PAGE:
Implementing a content strategy is tricky. Technical issues bubble up to the surface as challenges, but those issues usually have direct solutions. The real elephant in the room isn’t technology; it’s human nature.
Human nature can thwart a content strategy implementation. To succeed, you will need a solid change management plan and a shared willingness to keep yourself in check.
Tackling human nature with change management
The term “change management” often comes with a negative connotation; it’s seen as a means of correcting bad behavior. This doesn’t have to be the case.
While there may be some active opposition to working a different way, quite a bit of opposition may be subconscious. Opposition may also be an indication that new skills training is required.
Proper training is critical, and that includes clear, consistent communication about why things are changing. When opposition is voiced, favor conversation over correction. Build a mutual understanding about where the opposition is coming from, and what the goals of the new approach are. You just may discover a new content strategy requirement or a better approach to adopt.
Passive-aggressive behavior and outright refusal to change is more difficult to manage. If conversations go nowhere, then corrective action may be necessary.
Tackling human nature on a personal level
Self-checks are important when navigating change. As someone affected by change, it’s important to understand your own reactions. Ask yourself:
- Why does this bother me?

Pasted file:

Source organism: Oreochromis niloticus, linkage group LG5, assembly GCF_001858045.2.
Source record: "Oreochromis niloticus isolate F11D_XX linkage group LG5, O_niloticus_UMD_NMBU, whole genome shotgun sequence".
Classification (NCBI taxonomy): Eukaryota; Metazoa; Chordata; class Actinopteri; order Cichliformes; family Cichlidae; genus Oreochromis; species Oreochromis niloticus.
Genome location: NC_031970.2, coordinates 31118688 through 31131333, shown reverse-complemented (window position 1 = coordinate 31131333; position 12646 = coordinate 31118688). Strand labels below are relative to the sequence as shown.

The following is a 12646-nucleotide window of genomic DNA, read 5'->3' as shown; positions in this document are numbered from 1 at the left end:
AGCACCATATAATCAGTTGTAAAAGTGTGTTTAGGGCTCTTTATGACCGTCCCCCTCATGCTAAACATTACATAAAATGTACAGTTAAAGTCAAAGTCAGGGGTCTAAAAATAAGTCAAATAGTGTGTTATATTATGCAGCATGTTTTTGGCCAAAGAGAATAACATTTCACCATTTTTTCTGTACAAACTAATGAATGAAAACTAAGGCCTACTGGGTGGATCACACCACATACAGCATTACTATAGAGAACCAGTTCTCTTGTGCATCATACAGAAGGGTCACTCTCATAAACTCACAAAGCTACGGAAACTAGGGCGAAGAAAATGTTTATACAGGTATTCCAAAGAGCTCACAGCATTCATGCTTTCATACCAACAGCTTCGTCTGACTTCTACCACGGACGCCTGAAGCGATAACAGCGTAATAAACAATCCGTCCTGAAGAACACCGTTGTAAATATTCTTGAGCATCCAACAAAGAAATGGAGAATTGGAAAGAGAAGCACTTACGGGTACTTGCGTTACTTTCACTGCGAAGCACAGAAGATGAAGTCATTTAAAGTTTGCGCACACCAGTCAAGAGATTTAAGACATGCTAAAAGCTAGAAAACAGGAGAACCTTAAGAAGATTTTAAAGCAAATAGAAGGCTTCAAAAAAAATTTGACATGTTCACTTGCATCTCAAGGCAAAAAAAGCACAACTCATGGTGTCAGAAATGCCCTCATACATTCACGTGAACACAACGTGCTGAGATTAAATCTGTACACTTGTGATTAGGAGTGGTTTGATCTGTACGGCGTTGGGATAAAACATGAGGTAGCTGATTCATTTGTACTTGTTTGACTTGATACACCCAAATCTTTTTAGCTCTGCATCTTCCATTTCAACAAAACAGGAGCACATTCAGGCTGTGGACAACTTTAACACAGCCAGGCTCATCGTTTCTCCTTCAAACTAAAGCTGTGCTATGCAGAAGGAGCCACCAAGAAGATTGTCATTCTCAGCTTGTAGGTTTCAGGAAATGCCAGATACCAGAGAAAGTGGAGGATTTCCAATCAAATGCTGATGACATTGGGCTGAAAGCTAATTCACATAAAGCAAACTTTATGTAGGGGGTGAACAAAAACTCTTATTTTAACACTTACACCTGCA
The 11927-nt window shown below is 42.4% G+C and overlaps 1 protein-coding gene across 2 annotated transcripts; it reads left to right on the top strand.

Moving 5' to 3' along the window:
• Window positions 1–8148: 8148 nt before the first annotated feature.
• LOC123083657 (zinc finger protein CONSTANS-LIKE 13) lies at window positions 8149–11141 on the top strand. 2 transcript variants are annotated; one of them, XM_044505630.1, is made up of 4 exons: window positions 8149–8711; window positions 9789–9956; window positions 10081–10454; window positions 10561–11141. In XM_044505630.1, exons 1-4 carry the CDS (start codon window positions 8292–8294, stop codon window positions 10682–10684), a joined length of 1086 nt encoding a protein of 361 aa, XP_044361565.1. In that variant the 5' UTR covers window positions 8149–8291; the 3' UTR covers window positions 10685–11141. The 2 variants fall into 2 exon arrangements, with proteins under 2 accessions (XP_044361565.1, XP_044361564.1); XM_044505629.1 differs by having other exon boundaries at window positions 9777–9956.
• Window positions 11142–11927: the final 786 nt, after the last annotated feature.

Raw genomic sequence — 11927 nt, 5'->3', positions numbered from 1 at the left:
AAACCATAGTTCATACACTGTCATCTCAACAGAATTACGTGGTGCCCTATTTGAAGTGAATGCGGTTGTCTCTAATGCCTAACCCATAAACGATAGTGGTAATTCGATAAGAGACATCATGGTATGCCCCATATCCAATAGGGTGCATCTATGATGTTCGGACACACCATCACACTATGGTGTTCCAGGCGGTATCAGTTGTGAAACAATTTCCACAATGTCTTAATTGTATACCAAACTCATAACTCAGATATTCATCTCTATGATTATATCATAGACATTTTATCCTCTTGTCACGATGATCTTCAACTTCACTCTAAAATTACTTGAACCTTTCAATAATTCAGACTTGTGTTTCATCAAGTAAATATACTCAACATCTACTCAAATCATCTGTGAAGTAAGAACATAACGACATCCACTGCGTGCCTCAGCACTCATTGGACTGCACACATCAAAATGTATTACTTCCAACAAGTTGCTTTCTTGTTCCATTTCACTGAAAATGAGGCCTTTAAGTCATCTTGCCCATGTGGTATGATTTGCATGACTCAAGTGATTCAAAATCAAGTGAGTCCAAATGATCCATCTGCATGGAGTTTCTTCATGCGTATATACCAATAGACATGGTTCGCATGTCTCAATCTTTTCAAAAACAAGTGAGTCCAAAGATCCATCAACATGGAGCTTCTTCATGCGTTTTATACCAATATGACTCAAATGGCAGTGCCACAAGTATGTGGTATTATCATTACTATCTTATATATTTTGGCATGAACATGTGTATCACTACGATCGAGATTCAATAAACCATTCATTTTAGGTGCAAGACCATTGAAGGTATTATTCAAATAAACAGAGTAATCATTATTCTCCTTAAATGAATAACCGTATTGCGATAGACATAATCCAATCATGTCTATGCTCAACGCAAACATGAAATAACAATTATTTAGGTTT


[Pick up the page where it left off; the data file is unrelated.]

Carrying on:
- What can I do to change my perception?
- What can I do or what do I need to approach this better?
As a content strategist, this level of introspection is even more critical. Your implementation will undoubtedly encounter technical or workflow-based roadblocks. You may also learn of new requirements late in the game, or encounter other obstacles such as funding issues or time constraints.
These obstacles can seem daunting, and can often result in knee-jerk reactions. It’s important to keep yourself in check, take a step back, BREATHE, and think things through.
Your first instinct may be to tackle the issue head-on, or to dive into the weeds of a technical issue to figure out a solution. By taking a step back, you will allow yourself time to process the reaction and approach the issue with a clear head. You may also prevent a cascade of new issues caused by a hasty response to the issue (such as creating more work or upsetting others involved in your implementation).
Human nature is unavoidable, but it can be managed. And, you just may learn something in the process.